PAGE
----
Development of Novel High Energy Density Sodium Layered Oxide Cathode Materials

Wednesday, 29 July 2015: 11:00
Carron (Scottish Exhibition and Conference Centre)
R. Gruar, P. Adamson, K. Smith, J. Treacher, D. Ledwoch (Sharp Laboratories of Europe), and E. Kendrick (SHARP)
The large-scale utilisation of renewable energy technologies depends on solving the intermittency of energy production with large scale energy-storage solutions. The Lithium-ion battery has been widely considered as the technology of choice to meet the future energy challenge. However, increasing demand for Li based energy storage technologies is likely to tax current Li production. There is growing research and commercial interest in other metal ion battery technologies that could be developed to meet the needs of large scale energy storage applications. As such, the room temperature Na-ion secondary battery has been the subject of increasing research and development due to its feasibility to compete with the already well-established Li-ion secondary battery.1 Although, there are many technical barriers to overcome before Na-ion technology becomes competitive with current metal ion batteries. However, recent research into Na-ion systems has shown that some of the known Na-ion battery materials have advantages over the current Li-ion counterparts.2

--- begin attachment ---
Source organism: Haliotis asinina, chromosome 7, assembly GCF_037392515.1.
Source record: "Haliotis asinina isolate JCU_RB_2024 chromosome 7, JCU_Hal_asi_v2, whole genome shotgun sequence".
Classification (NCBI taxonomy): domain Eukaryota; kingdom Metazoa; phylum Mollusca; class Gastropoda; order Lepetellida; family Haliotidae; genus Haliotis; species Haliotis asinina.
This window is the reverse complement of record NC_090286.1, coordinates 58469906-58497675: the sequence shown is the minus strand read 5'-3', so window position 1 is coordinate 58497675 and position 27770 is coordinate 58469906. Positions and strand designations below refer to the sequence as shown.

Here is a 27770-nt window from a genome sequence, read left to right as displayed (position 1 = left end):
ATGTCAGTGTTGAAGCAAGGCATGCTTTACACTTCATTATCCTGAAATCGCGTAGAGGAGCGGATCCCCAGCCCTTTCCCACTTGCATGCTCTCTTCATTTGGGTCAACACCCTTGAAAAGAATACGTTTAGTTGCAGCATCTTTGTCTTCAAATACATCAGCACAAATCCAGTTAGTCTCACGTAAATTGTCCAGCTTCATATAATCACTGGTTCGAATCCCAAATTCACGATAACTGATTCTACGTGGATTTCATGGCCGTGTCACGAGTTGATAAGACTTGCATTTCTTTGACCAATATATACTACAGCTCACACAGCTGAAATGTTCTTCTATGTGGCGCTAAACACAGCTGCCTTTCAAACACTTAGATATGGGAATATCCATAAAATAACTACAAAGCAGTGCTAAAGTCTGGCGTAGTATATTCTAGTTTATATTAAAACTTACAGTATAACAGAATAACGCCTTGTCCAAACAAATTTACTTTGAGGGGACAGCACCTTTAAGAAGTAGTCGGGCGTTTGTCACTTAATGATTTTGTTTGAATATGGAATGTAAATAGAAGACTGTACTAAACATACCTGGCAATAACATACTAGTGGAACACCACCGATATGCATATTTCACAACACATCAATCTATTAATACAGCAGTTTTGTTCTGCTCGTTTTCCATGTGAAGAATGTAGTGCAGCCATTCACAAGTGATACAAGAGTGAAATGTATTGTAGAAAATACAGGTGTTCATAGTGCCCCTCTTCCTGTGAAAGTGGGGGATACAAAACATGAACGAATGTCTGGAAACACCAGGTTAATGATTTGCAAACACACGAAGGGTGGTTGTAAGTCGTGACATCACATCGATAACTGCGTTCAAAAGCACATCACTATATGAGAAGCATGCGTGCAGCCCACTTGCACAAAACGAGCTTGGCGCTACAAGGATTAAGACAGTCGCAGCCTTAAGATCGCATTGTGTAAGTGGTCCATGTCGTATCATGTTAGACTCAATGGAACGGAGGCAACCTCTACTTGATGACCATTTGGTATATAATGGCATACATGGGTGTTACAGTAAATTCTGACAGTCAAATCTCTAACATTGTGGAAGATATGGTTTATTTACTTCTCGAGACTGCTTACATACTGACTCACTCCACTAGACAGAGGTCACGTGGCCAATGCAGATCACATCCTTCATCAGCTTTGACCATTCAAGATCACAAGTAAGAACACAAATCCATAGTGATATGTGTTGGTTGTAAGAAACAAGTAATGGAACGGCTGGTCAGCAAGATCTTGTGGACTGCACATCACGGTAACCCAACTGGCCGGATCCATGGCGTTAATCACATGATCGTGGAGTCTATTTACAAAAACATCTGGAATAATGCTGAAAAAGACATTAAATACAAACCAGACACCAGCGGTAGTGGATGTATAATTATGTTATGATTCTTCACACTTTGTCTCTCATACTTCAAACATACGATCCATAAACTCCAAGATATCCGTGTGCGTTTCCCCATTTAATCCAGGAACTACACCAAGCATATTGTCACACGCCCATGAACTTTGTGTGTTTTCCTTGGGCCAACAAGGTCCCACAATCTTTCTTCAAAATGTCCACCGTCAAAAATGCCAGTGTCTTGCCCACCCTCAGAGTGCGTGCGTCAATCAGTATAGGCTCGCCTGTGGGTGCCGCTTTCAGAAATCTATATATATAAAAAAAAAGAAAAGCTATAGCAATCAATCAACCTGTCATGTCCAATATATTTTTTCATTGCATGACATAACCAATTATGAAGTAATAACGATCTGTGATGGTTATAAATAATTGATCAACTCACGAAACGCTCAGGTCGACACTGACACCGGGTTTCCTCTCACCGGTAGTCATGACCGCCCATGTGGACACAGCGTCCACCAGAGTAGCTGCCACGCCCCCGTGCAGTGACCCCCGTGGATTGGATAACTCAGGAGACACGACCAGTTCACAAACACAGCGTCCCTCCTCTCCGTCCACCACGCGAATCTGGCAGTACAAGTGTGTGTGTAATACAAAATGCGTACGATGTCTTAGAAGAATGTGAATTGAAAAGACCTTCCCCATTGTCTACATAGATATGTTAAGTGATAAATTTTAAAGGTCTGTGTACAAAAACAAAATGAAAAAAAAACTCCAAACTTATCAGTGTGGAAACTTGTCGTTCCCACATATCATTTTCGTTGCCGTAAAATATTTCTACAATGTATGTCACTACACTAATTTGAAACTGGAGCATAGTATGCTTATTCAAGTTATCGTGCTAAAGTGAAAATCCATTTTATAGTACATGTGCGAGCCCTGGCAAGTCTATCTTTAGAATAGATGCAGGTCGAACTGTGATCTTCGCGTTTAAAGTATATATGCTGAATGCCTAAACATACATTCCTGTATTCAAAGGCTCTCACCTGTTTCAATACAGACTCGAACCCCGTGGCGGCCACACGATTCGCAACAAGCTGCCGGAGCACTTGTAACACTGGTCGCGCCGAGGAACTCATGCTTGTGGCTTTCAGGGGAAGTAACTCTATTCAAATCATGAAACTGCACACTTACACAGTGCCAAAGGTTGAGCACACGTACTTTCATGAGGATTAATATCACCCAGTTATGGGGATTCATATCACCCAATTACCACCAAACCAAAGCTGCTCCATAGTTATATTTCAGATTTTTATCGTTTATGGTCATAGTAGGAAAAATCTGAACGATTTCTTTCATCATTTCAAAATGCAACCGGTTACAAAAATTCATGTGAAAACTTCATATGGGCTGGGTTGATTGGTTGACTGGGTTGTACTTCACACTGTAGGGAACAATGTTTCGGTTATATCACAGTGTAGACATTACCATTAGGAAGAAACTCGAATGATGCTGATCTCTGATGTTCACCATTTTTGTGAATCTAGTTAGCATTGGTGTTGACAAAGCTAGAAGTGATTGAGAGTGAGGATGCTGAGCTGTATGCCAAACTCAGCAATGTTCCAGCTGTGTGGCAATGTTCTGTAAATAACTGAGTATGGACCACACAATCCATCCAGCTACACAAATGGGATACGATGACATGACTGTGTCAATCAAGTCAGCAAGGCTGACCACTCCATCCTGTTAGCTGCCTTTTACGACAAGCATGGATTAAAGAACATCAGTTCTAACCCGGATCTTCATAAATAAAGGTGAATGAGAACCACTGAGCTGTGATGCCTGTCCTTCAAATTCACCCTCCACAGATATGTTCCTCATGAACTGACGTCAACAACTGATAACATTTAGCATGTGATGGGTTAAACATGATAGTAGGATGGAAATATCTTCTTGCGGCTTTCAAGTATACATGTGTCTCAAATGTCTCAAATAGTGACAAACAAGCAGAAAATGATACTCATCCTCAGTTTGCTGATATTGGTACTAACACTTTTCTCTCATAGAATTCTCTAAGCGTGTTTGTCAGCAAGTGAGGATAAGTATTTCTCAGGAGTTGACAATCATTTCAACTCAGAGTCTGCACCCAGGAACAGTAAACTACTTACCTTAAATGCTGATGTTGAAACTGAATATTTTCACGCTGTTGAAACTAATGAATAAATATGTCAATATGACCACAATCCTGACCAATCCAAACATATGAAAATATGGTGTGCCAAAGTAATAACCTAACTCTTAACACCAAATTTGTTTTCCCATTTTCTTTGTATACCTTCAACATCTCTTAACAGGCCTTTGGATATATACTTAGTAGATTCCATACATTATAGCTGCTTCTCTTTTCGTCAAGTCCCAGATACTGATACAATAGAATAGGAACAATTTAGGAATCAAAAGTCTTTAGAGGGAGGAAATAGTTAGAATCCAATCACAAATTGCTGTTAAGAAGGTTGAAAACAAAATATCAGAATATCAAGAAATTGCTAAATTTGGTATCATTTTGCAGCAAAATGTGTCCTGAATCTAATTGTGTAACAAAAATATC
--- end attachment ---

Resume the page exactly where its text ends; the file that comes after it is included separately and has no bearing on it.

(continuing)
In this publication, we present detailed characterisation of novel sodium ion cathode materials based on a layered oxide framework as strong candidates for Na-ion battery cathode materials. We will present a review of layered oxides (Na Nix TMyO2, TM = Ti, V, Cr, Mn, Fe, Co, Ni, and a mixture of 2 or 3 elements). Single TM layered oxide systems are well characterised not only for their electrochemical performance but also for their structural transitions during electrochemical cycling.1 Binary TM systems are often favoured as modifications through doping seem to address issues of low reversible capacity, capacity retention, operating voltage, and structural stability when compared to the single TM analogues.2 As a consequence, some materials already have reached a specific energy density of 578 mW h g−1 comparable to that of LiFePO4.3 Furthermore, some binary and ternary TM systems have shown exceptional stability and rate capability.4

Herein, we present development work of Na Nix Mny TM1TM2 O2 quaternary and higher substituted sodium layered oxides.5 We demonstrate that further substitution within the layered oxide structure is beneficial to improving reversible capacity, capacity retention and operating voltage of these materials. These higher order substitutions leading to materials which show comparable electrochemical properties to simple Li ion technologies. We have begun development of Full cell technology based on some of the best performing layered oxides.


  1. N. Yabuuchi, et al. Chem. Rev., 2014, 114 (23), pp 11636–11682
  2. L. Yuechuan, et al. Chem. Mater. 2014, 26, 5288−5296
  3. X. Li et al.  Electrochemistry Communications 49 (2014) 51–54
  1. H. Yoshida, N. Yabuuchi and  S. Komaba Electrochem. Commun., 34 (2013), pp. 60–6
  2. J. Barker, et al. Doped Nickelate Compounds WO 2014/009710A1